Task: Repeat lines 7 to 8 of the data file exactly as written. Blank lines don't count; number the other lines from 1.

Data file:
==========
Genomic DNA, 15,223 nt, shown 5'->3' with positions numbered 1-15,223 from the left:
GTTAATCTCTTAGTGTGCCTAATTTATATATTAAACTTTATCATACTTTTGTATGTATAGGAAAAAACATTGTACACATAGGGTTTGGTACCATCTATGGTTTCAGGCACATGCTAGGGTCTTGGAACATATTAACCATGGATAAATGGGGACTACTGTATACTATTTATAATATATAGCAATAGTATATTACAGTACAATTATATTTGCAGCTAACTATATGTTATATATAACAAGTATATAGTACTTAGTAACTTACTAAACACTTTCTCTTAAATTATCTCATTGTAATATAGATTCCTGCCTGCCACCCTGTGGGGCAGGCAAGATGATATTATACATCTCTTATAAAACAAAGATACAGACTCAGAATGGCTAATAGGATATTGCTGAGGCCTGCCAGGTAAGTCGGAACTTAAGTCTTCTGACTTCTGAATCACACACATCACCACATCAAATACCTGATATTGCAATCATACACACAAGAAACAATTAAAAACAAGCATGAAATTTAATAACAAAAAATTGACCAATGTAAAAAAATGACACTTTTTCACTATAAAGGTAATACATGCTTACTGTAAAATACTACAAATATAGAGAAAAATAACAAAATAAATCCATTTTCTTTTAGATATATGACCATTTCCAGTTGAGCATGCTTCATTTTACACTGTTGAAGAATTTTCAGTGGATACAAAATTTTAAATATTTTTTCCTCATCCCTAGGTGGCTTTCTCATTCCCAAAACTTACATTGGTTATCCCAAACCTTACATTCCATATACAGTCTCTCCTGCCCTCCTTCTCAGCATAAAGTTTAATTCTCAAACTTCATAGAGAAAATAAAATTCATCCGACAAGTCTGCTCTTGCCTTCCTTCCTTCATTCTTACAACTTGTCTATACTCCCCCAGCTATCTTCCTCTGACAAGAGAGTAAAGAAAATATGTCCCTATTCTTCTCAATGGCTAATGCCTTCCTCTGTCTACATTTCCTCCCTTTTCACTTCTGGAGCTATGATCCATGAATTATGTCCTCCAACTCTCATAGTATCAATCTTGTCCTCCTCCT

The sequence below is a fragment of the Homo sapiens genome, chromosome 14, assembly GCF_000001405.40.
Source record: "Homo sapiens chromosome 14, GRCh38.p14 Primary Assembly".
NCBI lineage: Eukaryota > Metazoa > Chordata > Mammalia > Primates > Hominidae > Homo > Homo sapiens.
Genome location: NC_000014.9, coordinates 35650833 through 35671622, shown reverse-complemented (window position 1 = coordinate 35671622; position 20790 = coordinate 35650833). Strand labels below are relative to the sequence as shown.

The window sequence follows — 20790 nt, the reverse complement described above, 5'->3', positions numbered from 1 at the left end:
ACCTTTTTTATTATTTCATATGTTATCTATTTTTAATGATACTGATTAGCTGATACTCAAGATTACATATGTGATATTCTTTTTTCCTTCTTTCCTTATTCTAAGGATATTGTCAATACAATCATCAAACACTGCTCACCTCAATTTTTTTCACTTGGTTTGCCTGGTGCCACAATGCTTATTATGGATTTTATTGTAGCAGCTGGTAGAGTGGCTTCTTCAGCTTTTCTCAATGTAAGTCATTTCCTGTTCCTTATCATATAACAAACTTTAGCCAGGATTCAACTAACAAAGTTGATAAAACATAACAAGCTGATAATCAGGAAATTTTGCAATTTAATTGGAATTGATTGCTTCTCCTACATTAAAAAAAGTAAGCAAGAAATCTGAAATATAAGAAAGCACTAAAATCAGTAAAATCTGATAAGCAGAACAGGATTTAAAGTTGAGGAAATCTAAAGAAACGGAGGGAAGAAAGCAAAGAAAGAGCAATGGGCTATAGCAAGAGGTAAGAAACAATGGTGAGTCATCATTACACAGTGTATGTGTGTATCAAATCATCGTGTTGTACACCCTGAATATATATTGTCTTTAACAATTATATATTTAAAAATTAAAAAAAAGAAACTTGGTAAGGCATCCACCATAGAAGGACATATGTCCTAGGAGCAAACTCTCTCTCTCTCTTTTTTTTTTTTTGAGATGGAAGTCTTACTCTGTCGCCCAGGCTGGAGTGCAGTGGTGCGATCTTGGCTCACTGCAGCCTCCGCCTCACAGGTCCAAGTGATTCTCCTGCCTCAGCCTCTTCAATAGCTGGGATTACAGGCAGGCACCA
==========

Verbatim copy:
The window sequence follows — 20790 nt, the reverse complement described above, 5'->3', positions numbered from 1 at the left end:
ACCTTTTTTATTATTTCATATGTTATCTATTTTTAATGATACTGATTAGCTGATACTCAAGATTACATATGTGATATTCTTTTTTCCTTCTTTCCTTATTCTAAGGATATTGTCAATACAATCATCAAACACTGCTCACCTCAATTTTTTTCACTTGGTTTGCCTGGTGCCACAATGCTTATTATGGATTTTATTGTAGCAGCTGGTAGAGTGGCTTCTTCAGCTTTTCTCAATGTAAGTCATTTCCTGTTCCTTATCATATAACAAACTTTAGCCAGGATTCAACTAACAAAGTTGATAAAACATAACAAGCTGATAATCAGGAAATTTTGCAATTTAATTGGAATTGATTGCTTCTCCTACATTAAAAAAAGTAAGCAAGAAATCTGAAATATAAGAAAGCACTAAAATCAGTAAAATCTGATAAGCAGAACAGGATTTAAAGTTGAGGAAATCTAAAGAAACGGAGGGAAGAAAGCAAAGAAAGAGCAATGGGCTATAGCAAGAGGTAAGAAACAATGGTGAGTCATCATTACACAGTGTATGTGTGTATCAAATCATCGTGTTGTACACCCTGAATATATATTGTCTTTAACAATTATATATTTAAAAATTAAAAAAAAGAAACTTGGTAAGGCATCCACCATAGAAGGACATATGTCCTAGGAGCAAACTCTCTCTCTCTCTTTTTTTTTTTTTGAGATGGAAGTCTTACTCTGTCGCCCAGGCTGGAGTGCAGTGGTGCGATCTTGGCTCACTGCAGCCTCCGCCTCACAGGTCCAAGTGATTCTCCTGCCTCAGCCTCTTCAATAGCTGGGATTACAGGCAGGCACCA